Client Made a 401K Withdrawal – Uninformed Realtor Causes Client to Pay $15,000 in Unnecessary Taxes


I was sitting in the sauna a few weeks back, chatting with a fella who had just liquidated his 401k because he was sick and tired of the performance and so he decided to take action and buy an income property to improve his chances on higher returns. He was looking forward to the benefits of property ownership like positive cash flow, having someone one else payoff the mortgage and California property appreciation, especially since he bought during a time when housing prices are significantly less than usual. He was quite proud of his decision but he was lamenting however his heavy tax bill coming due at the end of this year because he had cashed in his 401k. I was flabbergasted. I asked if he had heard of a self-directed IRA or if his realtor and told him about it and he said no. I went on to tell him the details of self-directing but since it was after the fact, there was no way for him to avoid the tax man. It occurs to me that many folks don’t know about this amazing vehicle for investing so I wanted to bring you up to speed, especially you realtors who aren’t in the know.

A self-directed individual retirement account is an IRA that requires the account owner to make investment decisions, directions, on behalf of their own retirement plan. This is executed through a custodian that holds the assets on behalf of the owner. Usually the custodian or trustee handles all transactions and other records pertaining to the assets, including filing required IRS reports, issuing client statements, etc. The custodian does not make investment decisions or recommendations about the assets, only the owner can do that. The custodian merely executes the directions the owner gives, although they are very helpful if you have a transaction in mind and don’t know how to do it.

The interesting part about this account is what you can buy in it: stocks, bonds, mutual funds (traditional looking investments). But more interestingly are these: real estate, mortgages, franchises, partnerships, private equity and tax liens to name the most common. There are just a few exclusions like life insurance and collectibles.

Let’s take an example of what you can do with your 401K. Let’s say you have $200,000 in your company’s mutual fund. You transfer the whole account into a self-directed IRA. Then you decide you want to buy a property for $250,000 and get a mortgage on it. Assuming you are allowed by your company to cash out some stock, you take out $50,000 from your 401K by selling some shares, apply for the mortgage, start collecting rent, depositing the rent checks back into your self-directed IRA, leaving the balance of $150,000 in the mutual fund. Any expenses you have on that house must be paid for with your self-directed funds. Similarly any profits you realize from that property must go back into your IRA until you turn 59 ½, like a traditional IRA, lest you want to pay the 10% penalty and taxes that constitute a 401K early withdrawal. Let’s continue the example: after holding the property for 10 years you decide you want to sell it. You sell and get $400,000 for the property, depositing more than $150,000 into your IRA. A nice return on your money, no?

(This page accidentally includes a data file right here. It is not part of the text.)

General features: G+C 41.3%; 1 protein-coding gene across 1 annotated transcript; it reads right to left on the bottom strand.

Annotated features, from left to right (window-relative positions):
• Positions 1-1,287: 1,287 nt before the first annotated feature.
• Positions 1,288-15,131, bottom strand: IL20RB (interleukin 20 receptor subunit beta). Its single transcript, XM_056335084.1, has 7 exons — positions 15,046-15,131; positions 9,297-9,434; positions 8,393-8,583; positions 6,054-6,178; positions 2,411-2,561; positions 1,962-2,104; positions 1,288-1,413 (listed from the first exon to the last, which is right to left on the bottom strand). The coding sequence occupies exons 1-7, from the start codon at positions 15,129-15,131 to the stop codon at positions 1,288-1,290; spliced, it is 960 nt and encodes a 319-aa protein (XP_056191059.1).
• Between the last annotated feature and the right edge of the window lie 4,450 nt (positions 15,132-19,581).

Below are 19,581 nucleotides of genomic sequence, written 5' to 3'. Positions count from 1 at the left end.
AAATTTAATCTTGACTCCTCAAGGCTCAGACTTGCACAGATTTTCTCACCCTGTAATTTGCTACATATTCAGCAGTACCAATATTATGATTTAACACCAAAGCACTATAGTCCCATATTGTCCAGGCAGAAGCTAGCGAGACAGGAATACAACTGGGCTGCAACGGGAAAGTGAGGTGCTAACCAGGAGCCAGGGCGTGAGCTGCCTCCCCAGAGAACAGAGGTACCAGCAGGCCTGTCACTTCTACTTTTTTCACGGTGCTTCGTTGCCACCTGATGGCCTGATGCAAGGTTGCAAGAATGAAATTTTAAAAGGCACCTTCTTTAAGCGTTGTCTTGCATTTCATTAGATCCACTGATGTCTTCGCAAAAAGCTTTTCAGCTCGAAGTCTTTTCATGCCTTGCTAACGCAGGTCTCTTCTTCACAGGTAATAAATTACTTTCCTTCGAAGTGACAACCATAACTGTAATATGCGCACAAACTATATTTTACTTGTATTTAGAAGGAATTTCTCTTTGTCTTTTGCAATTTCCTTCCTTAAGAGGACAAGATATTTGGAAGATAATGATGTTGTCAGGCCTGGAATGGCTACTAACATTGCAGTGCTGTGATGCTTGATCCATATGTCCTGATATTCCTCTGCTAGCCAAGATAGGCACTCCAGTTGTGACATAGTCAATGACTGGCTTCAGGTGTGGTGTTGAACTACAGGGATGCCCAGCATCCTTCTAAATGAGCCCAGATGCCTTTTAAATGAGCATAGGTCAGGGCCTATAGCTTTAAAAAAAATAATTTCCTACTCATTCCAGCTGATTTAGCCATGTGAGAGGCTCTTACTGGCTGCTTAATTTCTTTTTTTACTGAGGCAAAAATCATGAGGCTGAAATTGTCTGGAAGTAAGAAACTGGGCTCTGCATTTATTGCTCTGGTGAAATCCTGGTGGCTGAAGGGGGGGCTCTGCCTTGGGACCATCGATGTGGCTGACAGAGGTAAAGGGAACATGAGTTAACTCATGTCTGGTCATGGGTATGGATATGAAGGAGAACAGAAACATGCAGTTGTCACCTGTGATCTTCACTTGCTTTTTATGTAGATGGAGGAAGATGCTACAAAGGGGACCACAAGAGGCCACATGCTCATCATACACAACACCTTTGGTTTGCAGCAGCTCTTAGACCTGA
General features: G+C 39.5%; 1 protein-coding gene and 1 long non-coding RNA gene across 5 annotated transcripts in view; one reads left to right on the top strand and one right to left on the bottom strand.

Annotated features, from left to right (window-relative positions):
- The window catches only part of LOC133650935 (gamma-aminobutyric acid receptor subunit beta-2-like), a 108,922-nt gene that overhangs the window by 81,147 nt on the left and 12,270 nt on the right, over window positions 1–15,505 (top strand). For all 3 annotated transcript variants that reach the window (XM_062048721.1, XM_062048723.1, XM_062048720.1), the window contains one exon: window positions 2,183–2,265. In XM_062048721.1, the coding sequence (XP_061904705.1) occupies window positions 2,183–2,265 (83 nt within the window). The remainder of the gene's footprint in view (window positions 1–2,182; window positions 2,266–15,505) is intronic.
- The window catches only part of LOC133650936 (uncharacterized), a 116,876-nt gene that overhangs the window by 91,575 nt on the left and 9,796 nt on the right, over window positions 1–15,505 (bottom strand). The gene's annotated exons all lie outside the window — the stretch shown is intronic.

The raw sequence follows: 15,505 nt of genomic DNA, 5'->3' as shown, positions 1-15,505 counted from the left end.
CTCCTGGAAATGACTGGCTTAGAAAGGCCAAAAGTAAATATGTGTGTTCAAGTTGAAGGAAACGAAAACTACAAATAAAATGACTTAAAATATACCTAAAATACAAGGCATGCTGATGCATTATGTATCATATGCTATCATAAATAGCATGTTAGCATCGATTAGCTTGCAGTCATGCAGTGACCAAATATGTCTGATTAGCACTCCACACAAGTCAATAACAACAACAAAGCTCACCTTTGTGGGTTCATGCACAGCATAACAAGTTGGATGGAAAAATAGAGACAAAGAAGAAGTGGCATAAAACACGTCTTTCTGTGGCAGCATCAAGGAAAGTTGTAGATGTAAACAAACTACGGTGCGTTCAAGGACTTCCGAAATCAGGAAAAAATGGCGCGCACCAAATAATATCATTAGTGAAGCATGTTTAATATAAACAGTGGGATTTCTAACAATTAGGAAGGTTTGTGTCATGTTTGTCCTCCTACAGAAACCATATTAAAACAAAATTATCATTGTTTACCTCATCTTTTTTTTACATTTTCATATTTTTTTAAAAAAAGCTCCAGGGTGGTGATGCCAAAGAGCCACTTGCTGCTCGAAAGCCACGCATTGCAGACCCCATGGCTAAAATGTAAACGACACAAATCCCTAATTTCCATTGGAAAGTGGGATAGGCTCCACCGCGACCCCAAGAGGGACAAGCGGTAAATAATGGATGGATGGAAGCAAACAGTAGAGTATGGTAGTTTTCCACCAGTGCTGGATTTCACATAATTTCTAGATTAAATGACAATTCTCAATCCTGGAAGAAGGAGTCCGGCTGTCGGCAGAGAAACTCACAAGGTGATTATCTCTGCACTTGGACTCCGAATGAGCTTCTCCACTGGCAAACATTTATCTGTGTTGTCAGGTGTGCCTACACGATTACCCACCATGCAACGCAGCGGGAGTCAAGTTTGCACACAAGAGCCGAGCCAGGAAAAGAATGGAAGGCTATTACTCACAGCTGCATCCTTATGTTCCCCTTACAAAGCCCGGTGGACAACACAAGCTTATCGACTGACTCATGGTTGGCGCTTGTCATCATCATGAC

What have you accomplished? You have a nicely diversified portfolio: company mutual funds and an investment property. This is a simplified example for illustrative purposes but there are many creative ways to use this. Another example where you can be a passive real estate investor would be to direct your IRA to purchase equity shares in a real estate company that does the investing for you.

Obviously there are custodian fees associated with the account, like any other type of brokerage account but hopefully your returns will exceed your fees, just like when you are in the stock market. There are several companies that offer custodial services and a simple Google search of self-directed IRAs will provide that. Be sure to do cost comparisons based on the number of transactions you intend to do. This is a basic introduction to self-directed IRAs and is not intended to be comprehensive so please consult a professional before making that move but it is a very exciting vehicle for wealth building so I encourage you to take a closer look.

Please add any comments to this discussion on self-directing your IRA. Peace.

Megan McGinnis
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McGinnis is a real estate investor, financial strategist and happy blogger in Southern California.

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